There are a number of tax breaks that were extended by the American Taxpayer Relief Act of 2012 (ATRA) that are set to expire at the end of 2013 unless Congress acts to extend them, which seems unlikely at this time. Here are the details:
- Section 179 and Bonus Depreciation
As discussed in our previous article, these tax advantaged provisions are set to be either dramatically reduced in the case of Section 179, or to expire altogether for most taxpayers with regard to bonus depreciation. Moreover, since the Section 179 maximum amount is set to drop to $25,000 in 2014, it may take several years to recoup any 2013 carryforwards. It is, therefore, imperative to plan your capital acquisitions within the context of these parameters.
- Shorter Recovery Period for Certain Leasehold Improvements, Restaurant Buildings and Improvements, and Qualified Retail Improvements
Special provisions that are set to expire at the end of 2013, allow qualified leasehold improvement property, qualified restaurant property, and qualified retail improvement property to be depreciated over a more favorable 15-year recovery period rather than the normal 39-year recovery period used for nonresidential real property. A 2013 in service date for these classes of property is necessary to take advantage of the expiring 15-year recovery period.
- Special S Corporation Basis Rules for Charitable Contributions of Property
For 2013, charitable contributions of business property of an S corporation are valued at the pro rata share of its adjusted basis for purposes of decreasing an S shareholder’s stock basis, but at the pro rata share of its fair market value for purposes of determining each shareholder’s pass-through charitable deduction. This favorable rule benefits S corporations that donate appreciated or fully depreciated assets since it results in a lower stock basis reduction than if fair market value were to be used. Beginning in 2014, both the basis reduction and charitable deduction will be equal to the fair market value of the contributed property.
- Reduced Recognition Period for S Corporation Built-in Gains
If a C corporation converts to an S corporation, the conversion is not a taxable event. However, subsequent to the conversion, an S corporation must hold its assets for a ten year recognition period in order to avoid a tax on any built-in gains that existed at the time of the conversion (i.e. assets with values that exceed their tax bases on the date of conversion). However, for tax years beginning in 2012 or 2013, the recognition period was reduced from ten to a more favorable five years. After 2013, the recognition period reverts to ten years which means that in order to escape the recognition of built-in gains, you will have to hold the property for more than 10 years.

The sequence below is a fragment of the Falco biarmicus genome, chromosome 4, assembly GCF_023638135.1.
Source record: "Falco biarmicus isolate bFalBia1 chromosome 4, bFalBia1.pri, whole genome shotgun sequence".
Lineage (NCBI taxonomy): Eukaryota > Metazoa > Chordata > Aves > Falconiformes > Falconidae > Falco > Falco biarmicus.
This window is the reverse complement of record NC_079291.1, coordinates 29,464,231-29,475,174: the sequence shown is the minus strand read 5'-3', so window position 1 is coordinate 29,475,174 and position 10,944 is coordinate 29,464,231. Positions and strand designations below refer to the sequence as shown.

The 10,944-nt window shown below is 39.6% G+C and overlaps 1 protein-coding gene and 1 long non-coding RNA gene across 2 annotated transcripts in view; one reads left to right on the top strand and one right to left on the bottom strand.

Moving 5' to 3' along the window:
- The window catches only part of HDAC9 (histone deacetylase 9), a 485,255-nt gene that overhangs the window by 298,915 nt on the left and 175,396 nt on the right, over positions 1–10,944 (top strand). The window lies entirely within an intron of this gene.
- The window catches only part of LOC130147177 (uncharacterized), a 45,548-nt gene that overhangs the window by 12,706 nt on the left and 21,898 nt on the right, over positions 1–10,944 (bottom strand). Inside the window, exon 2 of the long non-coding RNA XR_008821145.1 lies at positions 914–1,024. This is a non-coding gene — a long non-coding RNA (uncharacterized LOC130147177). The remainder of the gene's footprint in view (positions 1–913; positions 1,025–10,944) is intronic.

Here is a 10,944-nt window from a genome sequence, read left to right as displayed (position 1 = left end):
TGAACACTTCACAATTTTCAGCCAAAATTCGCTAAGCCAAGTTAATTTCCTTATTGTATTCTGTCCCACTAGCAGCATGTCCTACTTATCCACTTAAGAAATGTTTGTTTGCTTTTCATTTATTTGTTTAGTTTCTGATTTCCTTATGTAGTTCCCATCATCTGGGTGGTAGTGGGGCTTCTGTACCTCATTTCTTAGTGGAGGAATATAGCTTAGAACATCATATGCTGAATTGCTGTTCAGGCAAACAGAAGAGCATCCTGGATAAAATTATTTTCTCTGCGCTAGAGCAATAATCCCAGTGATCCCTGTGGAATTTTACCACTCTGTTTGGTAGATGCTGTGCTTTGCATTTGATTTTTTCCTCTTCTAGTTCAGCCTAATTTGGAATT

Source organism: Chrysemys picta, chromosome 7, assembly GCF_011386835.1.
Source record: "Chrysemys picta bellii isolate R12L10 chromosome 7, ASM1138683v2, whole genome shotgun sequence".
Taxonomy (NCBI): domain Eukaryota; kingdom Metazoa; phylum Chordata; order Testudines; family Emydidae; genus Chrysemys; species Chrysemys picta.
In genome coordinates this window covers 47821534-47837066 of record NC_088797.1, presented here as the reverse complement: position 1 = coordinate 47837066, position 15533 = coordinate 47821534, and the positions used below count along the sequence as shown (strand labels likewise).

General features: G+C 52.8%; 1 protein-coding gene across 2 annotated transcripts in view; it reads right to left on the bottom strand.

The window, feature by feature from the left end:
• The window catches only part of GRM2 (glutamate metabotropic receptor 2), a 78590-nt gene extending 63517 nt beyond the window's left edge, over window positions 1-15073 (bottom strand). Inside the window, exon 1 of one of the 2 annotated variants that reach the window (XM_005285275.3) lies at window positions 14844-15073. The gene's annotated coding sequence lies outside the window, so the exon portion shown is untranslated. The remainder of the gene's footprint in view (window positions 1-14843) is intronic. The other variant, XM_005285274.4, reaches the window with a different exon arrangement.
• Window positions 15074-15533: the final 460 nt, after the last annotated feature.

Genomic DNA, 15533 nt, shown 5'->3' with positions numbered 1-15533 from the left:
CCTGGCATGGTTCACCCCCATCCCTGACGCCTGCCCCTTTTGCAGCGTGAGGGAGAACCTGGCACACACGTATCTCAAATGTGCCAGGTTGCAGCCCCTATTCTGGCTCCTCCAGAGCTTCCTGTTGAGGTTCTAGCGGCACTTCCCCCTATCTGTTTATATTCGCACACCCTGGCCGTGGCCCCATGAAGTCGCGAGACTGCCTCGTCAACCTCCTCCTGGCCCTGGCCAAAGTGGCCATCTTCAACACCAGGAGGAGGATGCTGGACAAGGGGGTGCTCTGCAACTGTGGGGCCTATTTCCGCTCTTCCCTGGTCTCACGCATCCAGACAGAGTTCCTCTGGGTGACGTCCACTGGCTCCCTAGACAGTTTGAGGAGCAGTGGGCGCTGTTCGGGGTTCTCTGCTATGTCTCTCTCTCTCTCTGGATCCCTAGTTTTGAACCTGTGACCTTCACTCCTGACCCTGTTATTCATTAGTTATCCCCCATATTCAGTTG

Therefore, to take advantage of this expiring provision, any S corporation with an S election conversion effective date of on or before January 1, 2008, should consider disposing of such assets in 2013 to take full advantage of the five-year reduced recognition period.
- Exclusion of Gain from Sale or Exchange of Qualified Small Business Stock (QSBS)
In general, non-corporate taxpayers can exclude 50% of the gain from the sale or exchange of QSBS of a C corporation held more than five years up to certain threshold amounts. However, ATRA increased the gain exclusion to 100% for QSBS that is acquired after September 27, 2010, and before January 1, 2014 for both regular and alternative minimum tax purposes (AMT). For purchases of QSBS subsequent to December 31, 2013, the exclusion percentage reverts to 50% and will be a tax preference item for AMT purposes. Any gain in excess of the threshold amounts is subject to capital gain tax as well as the 3.8% Medicare tax.
- Work Opportunity Credit
For 2013, a business is eligible for a credit equal to 40 percent of the qualified first-year wages of members of a targeted group of employees who worked 400 or more hours during the year for the employer. Targeted groups include veterans, qualified individuals in families that receive certain government benefits and individuals who receive supplemental Social Security Income or long-term family assistance. The credit is reduced to 25 percent of the qualified first-year wages for employees who worked between 120 and 400 hours for the employer. No credit is available for the qualified first-year wages for employees who worked less than 120 hours. This credit is not available after 2013.